We liken the forming, the assembling, of character to the raw material of the Deleuzean event, the means (as we will detail below) by which the ideas of the novel are proposed and framed for its eventual readership.


‘Shame’ and assemblage

A finished and published work that elaborates on what we have been discussing to date, and nuances our developing concept of ‘assemblageʼ, is Patrick Westʼs short story, ‘Shameʼ. In its own way, ‘Shame’ is an assemblage of characters in and from their gendered and national identities. It tells the story of a Japanese student, Miyume, who is studying for a PhD on social movements in the American occupied island of Okinawa. It investigates the tensions between the local, islander social movements and the American personnel on the military base on the island. Ideas of social change are mixed in with a depiction of a personal American-Japanese relationship. Given these complexities, the characters as ideas (or expressions of ideas), as in Perazzo’s endeavour with the characters in Surface Tension, are themselves complex. For example, the name ‘Miymue’ ‘can be translated to mean either three dreams, or dream number threeʼ (West 2011: 39). Complexity becomes a Russian Doll of complexity. Sociopolitical change, married to an environmental awareness, is anticipated, nudged into being. However, rather than drawing out this reading here, we will return to West’s story in our conclusion as an example of how the ‘event’ itself might work.


The text and the world

A problem with the analysis of much sociopolitical fiction is that it fails to convincingly explain how the ideas or impact of any given text might result in change in the real world. Writing of Julia Kristeva’s theory of the potential social impact of avant-garde writing, Toril Moi states that

[Kristeva] seems essentially to argue that the disruption of the subject, the sujet en procès displayed in these texts, prefigures or parallels revolutionary disruptions of society. But her only argument in support of this contention is the rather lame one of comparison or homology. Nowhere are we given a specific analysis of the actual social or political structures that would produce such a homologous relationship between the subjective and the social (1985: 171).

We want to avoid the problem in our work that Moi notices in Kristeva’s; to deliberately ask, how is the impact of the ‘assembled’ idea meant to translate into change in the sociopolitical domain? No-one should simply assume this will happen.

This is where we need the notion of the ‘event’. While the assemblage has provided us with a way of thinking about complexities of the construction of character, and by extension ideas, the event provides us with a way of thinking about the assembled complexity of different orders of being: the text and the world. The event is, in a way, the assemblage maximised. In this, it allows for the assembled ideas of the text to filter into the world. Against Charles Whiting, whose argument rests on an un-assembled division of text and world (what he calls the ‘field of literature’ and the ‘sphere of reality’), our thesis is that the event merges the greatest intensities of world and text. We call this an ‘event-assemblage’. In contrast, Whiting notes that ‘just as the question of engagement is outside of literature, so is the question of [literary] value entirely within’ (1948: 87).


The ‘event’ of the idea as the passageway from text to world (part 1)

In answer to a question about how the concept of the event in The Fold: Leibniz and the Baroque (1995) differs from events as the media might portray them, Gilles Deleuze responds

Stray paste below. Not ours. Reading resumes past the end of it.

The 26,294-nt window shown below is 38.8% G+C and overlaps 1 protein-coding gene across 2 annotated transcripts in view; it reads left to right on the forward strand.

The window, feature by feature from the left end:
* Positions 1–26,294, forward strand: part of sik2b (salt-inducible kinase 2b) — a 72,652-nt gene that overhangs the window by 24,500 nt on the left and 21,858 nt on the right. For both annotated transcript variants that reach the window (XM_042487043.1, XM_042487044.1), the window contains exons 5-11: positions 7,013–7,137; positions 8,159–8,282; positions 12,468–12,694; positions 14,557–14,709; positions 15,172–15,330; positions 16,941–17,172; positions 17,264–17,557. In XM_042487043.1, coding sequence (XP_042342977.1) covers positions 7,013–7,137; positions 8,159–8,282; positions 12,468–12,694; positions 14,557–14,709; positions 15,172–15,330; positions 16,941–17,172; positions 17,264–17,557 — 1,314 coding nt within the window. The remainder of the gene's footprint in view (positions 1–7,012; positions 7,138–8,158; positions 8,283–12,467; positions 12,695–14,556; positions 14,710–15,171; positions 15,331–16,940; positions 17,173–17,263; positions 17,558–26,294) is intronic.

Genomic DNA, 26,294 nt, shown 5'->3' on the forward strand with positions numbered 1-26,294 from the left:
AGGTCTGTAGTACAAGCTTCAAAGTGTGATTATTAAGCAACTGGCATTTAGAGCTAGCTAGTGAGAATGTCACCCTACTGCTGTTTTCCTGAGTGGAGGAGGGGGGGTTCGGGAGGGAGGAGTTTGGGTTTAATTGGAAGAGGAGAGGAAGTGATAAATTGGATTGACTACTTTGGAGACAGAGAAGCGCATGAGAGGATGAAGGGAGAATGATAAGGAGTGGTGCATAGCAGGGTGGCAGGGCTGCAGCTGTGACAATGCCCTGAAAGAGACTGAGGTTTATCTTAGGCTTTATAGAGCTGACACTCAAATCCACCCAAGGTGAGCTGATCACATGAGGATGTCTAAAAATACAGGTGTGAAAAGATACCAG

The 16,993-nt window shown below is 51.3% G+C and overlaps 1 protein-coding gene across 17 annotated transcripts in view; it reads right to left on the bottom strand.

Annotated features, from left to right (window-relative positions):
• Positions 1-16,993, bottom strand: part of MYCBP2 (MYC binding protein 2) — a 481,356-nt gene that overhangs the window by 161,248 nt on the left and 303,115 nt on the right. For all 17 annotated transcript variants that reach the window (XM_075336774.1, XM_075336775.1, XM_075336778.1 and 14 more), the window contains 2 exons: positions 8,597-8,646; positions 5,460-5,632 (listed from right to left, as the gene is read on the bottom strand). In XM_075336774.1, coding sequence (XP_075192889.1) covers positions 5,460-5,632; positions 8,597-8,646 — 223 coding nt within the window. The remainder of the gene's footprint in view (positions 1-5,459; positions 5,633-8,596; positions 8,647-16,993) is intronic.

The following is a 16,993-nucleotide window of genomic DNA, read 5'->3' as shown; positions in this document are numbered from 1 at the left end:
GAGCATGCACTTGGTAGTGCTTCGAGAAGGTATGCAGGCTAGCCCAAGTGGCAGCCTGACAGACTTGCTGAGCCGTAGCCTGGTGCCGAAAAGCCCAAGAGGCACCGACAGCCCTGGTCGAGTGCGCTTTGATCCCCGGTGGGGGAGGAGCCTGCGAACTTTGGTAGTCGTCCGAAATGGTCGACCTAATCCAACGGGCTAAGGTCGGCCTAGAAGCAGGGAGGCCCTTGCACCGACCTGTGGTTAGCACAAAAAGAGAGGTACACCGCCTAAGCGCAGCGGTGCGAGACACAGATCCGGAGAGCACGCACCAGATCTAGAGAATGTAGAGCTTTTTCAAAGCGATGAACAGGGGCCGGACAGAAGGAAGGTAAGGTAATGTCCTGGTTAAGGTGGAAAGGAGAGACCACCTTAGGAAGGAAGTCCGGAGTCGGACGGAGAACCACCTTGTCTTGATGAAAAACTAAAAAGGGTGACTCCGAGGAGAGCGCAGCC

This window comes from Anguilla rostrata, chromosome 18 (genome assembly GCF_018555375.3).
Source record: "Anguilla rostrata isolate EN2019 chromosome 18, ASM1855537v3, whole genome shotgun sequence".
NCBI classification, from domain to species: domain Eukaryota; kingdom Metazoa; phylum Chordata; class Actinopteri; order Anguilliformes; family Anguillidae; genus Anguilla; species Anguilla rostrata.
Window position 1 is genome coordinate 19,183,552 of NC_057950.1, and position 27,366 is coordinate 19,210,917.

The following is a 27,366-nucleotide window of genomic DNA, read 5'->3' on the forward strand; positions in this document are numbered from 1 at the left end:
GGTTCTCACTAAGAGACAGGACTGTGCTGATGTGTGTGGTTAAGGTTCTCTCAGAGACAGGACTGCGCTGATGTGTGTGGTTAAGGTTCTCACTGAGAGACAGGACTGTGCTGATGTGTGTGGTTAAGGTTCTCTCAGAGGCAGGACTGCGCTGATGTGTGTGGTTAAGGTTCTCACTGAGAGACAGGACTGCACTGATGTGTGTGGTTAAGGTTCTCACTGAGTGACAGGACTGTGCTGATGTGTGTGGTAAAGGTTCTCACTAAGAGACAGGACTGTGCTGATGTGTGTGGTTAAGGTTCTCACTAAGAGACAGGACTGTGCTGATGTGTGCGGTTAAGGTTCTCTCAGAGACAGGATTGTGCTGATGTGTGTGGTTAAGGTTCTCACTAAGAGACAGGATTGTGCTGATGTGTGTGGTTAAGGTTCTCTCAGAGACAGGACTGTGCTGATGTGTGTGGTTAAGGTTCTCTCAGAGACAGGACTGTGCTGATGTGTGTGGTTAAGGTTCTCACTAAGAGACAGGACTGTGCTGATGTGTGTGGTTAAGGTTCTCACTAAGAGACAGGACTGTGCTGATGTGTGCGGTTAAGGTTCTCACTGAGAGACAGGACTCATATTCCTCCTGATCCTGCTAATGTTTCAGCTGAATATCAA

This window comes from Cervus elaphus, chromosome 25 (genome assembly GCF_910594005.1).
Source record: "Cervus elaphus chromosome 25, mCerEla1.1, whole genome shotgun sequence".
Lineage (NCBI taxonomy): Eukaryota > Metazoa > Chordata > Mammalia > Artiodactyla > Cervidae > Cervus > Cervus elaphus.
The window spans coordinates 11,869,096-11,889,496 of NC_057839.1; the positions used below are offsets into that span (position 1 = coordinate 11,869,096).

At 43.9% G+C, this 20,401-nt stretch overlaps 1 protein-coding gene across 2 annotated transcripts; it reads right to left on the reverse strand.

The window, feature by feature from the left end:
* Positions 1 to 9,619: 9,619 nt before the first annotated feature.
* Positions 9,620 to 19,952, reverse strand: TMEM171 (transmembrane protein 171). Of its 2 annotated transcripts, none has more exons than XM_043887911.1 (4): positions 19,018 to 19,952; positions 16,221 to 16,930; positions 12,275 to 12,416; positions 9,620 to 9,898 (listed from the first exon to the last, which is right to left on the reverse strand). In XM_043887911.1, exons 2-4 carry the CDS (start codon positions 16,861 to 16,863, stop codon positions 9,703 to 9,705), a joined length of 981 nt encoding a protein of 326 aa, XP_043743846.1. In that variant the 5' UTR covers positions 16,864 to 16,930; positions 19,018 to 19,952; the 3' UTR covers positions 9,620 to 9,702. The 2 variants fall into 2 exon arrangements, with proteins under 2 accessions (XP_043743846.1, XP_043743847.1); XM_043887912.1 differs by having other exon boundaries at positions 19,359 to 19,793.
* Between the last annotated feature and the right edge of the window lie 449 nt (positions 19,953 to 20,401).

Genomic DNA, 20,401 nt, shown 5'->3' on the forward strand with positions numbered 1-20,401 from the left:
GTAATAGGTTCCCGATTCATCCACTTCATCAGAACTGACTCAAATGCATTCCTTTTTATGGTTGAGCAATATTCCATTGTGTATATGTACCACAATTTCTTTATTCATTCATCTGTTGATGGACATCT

I donʼt think the media have much capacity or inclination to grasp an event. In the first place, they often show a beginning or end, whereas even a short or instantaneous event is something going on…my favorite sentence in the book is “There’s a concert tonight.” In Leibniz, in Whitehead, there are only events. What Leibniz calls a predicate is nothing to do with an attribute, but an event…. (1995: 159, 160)

Assemblages within the work of fiction, which grow character, and events within the fiction itself for that matter, could be thought of as creating a world of (often un-attributed or de-attributed) threads that become actualised, woven together or ravelled—tied into a knot, as it were. Deleuze uses the term ‘knotʼ himself in relation to what he calls the ideal event:

What is an ideal event? It is a singularity—or rather a set of singularities or of singular points.... Singularities are turning points and points of inflection; bottlenecks, knots, foyers and centers; points of fusion, condensation, and boiling.... The singularity … is essentially pre-individual, non-personal, and a-conceptual. (2003: 52).

What happens in the space occupied by the writer, fiction and the wordly reader, with a sociopolitical but non-didactic work? To think of fiction as an event is also to think of complexity. In terms of ambiguity, fiction written arising from passion of expression, but with the intention not to instruct, not to be didactic, but to raise questions, can be understood perhaps as an event of fiction on Deleuze’s terms of the use of the event. One shade of meaning of the event for Deleuze is in terms of participation—for example, as in a concert (1993: 81). From this perspective, the ‘eventingʼ writer sets up the conditions for ʻthe concertʼ, for an event of fiction to occur. The reader is invited (to push out the metaphor) to attend the concert.

In the ʻnon-didactic didacticʼ text as event, the event is contrived only to the extent that one occurs. It is open rather than closed. The situations are not forced, the characters are not stereotypes. Information is not transmitted as though from a lecture. This is not fiction with predictable intentions or outcomes; rather, we can speak of friable events, of knots with frayed edges. Here, the text of assemblages itself is the event. The text is like a singular invitation.